"Hello frustration, we meet again" - Handling Your Unwanted Feelings
Frustration occurs for me approximately once every half an hour. It is usually accompanied by anger and hopelessness. Fear of failure and a negative internal dialogue creep in around this time too. Despite all this, I do feel I handle my feelings quite well.
As a creative person, I find myself learning and practicing new approaches to my art on a regular basis. In most cases, the results I achieve are not in line with my expectations. In this circumstance, attachment to results is the root of the frustration. Ultimately, it is only because I have a precise expectation, that the outcome of a situation is able to fall short of this. Simply put, if I have no expectations, I won’t have any shortcomings. If I have no shortcomings, I am less likely to be frustrated.
It’s that simple! Destroy all of your expectations, and your unwanted feelings will vanish.
Alas, such a mindset is quite challenging to acquire as a human that regularly enjoys thinking about, planning and imagining the future. So then, how do we approach dealing with unwanted feelings like frustration in a more feasible manner?
It’s not that we’re trying to eradicate frustration from our lives. It serves a purpose and encourages the cultivation of patience and self love, amongst other healthy attributes.
And so when frustration pops up, I like to acknowledge that it’s there; “Hello again frustration, it’s been 10 whole minutes since our last meeting!”. A spectator hearing you say it aloud might think you’ve gone mad… let them! The purpose of doing this is that it allows you to distance yourself from the feeling. The moment you speak about the feeling as something outside of yourself, it’s impact is reduced almost instantly. A lot of the time we believe that when a feeling arises, we become that feeling; “I am frustrated” or “I am angry”. The feeling is there, but it doesn’t mean that you are the feeling, or that it needs to control you.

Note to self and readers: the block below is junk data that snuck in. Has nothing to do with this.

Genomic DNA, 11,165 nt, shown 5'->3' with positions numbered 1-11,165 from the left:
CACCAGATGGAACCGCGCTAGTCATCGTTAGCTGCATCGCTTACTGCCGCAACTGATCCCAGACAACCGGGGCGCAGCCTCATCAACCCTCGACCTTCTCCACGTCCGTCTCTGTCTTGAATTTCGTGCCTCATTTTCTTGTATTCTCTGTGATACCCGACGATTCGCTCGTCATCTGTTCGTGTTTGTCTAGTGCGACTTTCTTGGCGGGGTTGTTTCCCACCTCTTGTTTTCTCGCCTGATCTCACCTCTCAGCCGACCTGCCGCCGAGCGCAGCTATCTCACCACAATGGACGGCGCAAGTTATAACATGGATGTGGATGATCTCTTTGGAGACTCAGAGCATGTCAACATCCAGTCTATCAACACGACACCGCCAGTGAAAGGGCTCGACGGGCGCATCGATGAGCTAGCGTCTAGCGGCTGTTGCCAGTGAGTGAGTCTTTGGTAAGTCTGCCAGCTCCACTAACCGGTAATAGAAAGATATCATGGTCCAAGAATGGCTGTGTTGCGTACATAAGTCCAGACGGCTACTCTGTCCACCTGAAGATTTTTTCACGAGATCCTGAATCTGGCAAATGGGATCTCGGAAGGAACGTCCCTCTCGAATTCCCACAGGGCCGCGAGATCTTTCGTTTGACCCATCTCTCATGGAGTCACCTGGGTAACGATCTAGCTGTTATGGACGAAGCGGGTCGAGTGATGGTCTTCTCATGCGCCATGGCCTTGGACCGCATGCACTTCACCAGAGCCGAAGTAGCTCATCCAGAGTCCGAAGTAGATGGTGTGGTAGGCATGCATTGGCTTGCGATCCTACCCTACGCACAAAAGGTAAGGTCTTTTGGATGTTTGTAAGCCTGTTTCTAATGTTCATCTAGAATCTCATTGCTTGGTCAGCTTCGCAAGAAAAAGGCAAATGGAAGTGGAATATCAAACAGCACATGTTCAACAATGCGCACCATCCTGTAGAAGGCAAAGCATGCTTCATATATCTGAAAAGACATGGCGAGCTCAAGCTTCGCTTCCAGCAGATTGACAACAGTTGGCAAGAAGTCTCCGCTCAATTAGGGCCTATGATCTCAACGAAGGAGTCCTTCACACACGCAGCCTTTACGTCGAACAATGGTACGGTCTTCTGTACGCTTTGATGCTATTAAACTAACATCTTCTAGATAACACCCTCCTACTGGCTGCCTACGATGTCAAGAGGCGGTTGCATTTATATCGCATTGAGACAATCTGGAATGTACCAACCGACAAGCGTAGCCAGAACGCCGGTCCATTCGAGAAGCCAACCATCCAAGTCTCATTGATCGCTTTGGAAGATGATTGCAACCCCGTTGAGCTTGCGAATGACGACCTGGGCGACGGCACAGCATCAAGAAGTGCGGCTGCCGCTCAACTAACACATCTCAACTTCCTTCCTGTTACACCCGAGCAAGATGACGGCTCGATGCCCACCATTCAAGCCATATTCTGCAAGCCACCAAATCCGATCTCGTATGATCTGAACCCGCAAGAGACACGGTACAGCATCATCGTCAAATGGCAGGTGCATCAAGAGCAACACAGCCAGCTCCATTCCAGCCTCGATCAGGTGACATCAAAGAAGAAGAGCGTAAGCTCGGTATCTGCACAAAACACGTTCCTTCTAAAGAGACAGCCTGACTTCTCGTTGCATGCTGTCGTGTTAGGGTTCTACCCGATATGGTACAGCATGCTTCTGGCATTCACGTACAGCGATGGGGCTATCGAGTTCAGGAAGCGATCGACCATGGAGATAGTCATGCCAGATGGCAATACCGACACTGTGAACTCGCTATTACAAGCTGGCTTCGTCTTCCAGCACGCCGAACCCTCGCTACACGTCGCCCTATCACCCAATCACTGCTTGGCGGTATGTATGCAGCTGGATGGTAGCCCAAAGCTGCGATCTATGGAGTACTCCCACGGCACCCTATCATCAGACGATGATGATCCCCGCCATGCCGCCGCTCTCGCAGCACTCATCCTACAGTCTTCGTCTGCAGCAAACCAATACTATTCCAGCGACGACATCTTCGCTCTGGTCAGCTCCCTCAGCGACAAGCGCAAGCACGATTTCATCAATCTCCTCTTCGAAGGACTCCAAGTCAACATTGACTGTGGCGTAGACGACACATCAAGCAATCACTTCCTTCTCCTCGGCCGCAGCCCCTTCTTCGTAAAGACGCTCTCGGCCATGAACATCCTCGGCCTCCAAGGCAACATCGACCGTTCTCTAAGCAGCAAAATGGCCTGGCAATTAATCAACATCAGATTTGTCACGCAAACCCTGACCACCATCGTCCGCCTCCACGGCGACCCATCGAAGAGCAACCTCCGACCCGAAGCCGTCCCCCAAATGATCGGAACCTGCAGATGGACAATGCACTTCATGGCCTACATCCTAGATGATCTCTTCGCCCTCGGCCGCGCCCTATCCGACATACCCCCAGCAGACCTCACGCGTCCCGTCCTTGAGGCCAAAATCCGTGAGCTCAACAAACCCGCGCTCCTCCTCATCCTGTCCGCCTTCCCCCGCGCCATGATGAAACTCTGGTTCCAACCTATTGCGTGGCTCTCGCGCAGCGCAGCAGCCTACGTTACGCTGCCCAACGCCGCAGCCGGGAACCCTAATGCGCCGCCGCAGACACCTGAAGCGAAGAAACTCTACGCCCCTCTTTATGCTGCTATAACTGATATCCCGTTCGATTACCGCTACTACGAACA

From my experience, most of the pain that comes from frustration is actually associated with the struggle against the feeling itself. Frustration doesn’t actually do anything to upset me, but I’ve somehow come up with this idea that whenever it’s present that life is awful. Most often we go about our day desperately fumbling to remove unwanted feelings from our lives, which is very cumbersome work. In other words, we are reacting to the feelings being there. In this context, to react means to unconsciously act, allowing the feeling to control you.
An example of a reaction would be throwing a tantrum when something doesn’t go your way. If you had clarity of the situation, that typically is not a way in which your authentic self would strive to act. However, frustration was driving your action, not you. The result is a huge energy drain and you’re probably (definitely) going to feel worse after! This is a demonstration of a feeling controlling you.
Conversely, to respond to an unwanted feeling involves first acknowledging the distance between yourself and the feeling, and maintaining clarity in your actions despite the feeling being present. You are not identifying with the feeling. For example when something hasn’t gone according to plan, you might feel frustrated but you calmly choose to come up with a new approach to the problem.
Victory over our feelings is not necessary in order to thrive. It’s more so about shifting the way in which you relate to the feeling that will liberate you. How our feelings effect us is very much in our own hands, and it ultimately comes down to whether we are prepared to respond or react. There is no quick fix. It’s certainly slow work, but over time and with practice you’ll notice enhanced clarity as a result of re-engineering how you relate to all of your feelings, not just frustration!